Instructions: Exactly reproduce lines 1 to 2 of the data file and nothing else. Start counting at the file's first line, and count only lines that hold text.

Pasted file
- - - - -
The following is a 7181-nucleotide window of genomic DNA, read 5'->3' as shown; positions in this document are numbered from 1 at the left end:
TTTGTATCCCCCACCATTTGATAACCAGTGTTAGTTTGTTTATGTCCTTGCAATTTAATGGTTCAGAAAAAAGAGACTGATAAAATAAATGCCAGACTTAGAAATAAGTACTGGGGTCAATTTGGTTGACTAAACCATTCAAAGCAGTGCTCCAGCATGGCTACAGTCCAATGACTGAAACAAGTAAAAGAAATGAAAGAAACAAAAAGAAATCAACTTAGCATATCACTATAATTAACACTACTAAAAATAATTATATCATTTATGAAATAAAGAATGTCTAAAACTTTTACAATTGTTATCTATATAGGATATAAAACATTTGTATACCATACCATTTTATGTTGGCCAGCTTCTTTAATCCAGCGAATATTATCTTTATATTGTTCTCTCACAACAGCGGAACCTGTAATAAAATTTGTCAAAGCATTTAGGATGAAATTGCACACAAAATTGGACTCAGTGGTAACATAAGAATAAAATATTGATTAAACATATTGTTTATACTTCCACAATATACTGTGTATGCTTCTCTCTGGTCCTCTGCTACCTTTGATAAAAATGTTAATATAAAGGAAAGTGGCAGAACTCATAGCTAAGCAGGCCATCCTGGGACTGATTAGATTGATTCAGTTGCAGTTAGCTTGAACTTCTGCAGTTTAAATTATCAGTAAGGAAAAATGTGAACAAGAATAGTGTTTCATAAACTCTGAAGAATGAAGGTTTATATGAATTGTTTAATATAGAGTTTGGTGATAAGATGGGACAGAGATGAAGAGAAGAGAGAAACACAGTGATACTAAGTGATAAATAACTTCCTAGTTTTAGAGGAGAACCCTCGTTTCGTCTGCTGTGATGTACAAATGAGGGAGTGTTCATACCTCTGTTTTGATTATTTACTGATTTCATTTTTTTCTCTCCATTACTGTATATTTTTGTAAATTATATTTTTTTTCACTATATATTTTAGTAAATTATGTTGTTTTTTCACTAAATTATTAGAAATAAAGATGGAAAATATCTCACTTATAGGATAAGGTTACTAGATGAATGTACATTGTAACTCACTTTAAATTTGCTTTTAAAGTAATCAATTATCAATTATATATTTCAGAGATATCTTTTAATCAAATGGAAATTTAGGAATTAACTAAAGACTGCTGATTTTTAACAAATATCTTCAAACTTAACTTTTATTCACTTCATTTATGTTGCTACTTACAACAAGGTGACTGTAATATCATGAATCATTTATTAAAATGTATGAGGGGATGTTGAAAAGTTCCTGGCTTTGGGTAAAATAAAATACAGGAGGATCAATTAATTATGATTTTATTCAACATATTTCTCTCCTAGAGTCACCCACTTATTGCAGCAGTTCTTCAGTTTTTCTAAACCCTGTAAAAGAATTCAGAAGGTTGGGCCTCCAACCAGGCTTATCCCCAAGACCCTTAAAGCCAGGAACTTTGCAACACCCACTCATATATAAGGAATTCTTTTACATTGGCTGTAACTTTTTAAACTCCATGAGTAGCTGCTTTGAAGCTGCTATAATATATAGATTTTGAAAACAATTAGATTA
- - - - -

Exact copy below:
The following is a 7181-nucleotide window of genomic DNA, read 5'->3' as shown; positions in this document are numbered from 1 at the left end:
TTTGTATCCCCCACCATTTGATAACCAGTGTTAGTTTGTTTATGTCCTTGCAATTTAATGGTTCAGAAAAAAGAGACTGATAAAATAAATGCCAGACTTAGAAATAAGTACTGGGGTCAATTTGGTTGACTAAACCATTCAAAGCAGTGCTCCAGCATGGCTACAGTCCAATGACTGAAACAAGTAAAAGAAATGAAAGAAACAAAAAGAAATCAACTTAGCATATCACTATAATTAACACTACTAAAAATAATTATATCATTTATGAAATAAAGAATGTCTAAAACTTTTACAATTGTTATCTATATAGGATATAAAACATTTGTATACCATACCATTTTATGTTGGCCAGCTTCTTTAATCCAGCGAATATTATCTTTATATTGTTCTCTCACAACAGCGGAACCTGTAATAAAATTTGTCAAAGCATTTAGGATGAAATTGCACACAAAATTGGACTCAGTGGTAACATAAGAATAAAATATTGATTAAACATATTGTTTATACTTCCACAATATACTGTGTATGCTTCTCTCTGGTCCTCTGCTACCTTTGATAAAAATGTTAATATAAAGGAAAGTGGCAGAACTCATAGCTAAGCAGGCCATCCTGGGACTGATTAGATTGATTCAGTTGCAGTTAGCTTGAACTTCTGCAGTTTAAATTATCAGTAAGGAAAAATGTGAACAAGAATAGTGTTTCATAAACTCTGAAGAATGAAGGTTTATATGAATTGTTTAATATAGAGTTTGGTGATAAGATGGGACAGAGATGAAGAGAAGAGAGAAACACAGTGATACTAAGTGATAAATAACTTCCTAGTTTTAGAGGAGAACCCTCGTTTCGTCTGCTGTGATGTACAAATGAGGGAGTGTTCATACCTCTGTTTTGATTATTTACTGATTTCATTTTTTTCTCTCCATTACTGTATATTTTTGTAAATTATATTTTTTTTCACTATATATTTTAGTAAATTATGTTGTTTTTTCACTAAATTATTAGAAATAAAGATGGAAAATATCTCACTTATAGGATAAGGTTACTAGATGAATGTACATTGTAACTCACTTTAAATTTGCTTTTAAAGTAATCAATTATCAATTATATATTTCAGAGATATCTTTTAATCAAATGGAAATTTAGGAATTAACTAAAGACTGCTGATTTTTAACAAATATCTTCAAACTTAACTTTTATTCACTTCATTTATGTTGCTACTTACAACAAGGTGACTGTAATATCATGAATCATTTATTAAAATGTATGAGGGGATGTTGAAAAGTTCCTGGCTTTGGGTAAAATAAAATACAGGAGGATCAATTAATTATGATTTTATTCAACATATTTCTCTCCTAGAGTCACCCACTTATTGCAGCAGTTCTTCAGTTTTTCTAAACCCTGTAAAAGAATTCAGAAGGTTGGGCCTCCAACCAGGCTTATCCCCAAGACCCTTAAAGCCAGGAACTTTGCAACACCCACTCATATATAAGGAATTCTTTTACATTGGCTGTAACTTTTTAAACTCCATGAGTAGCTGCTTTGAAGCTGCTATAATATATAGATTTTGAAAACAATTAGATTA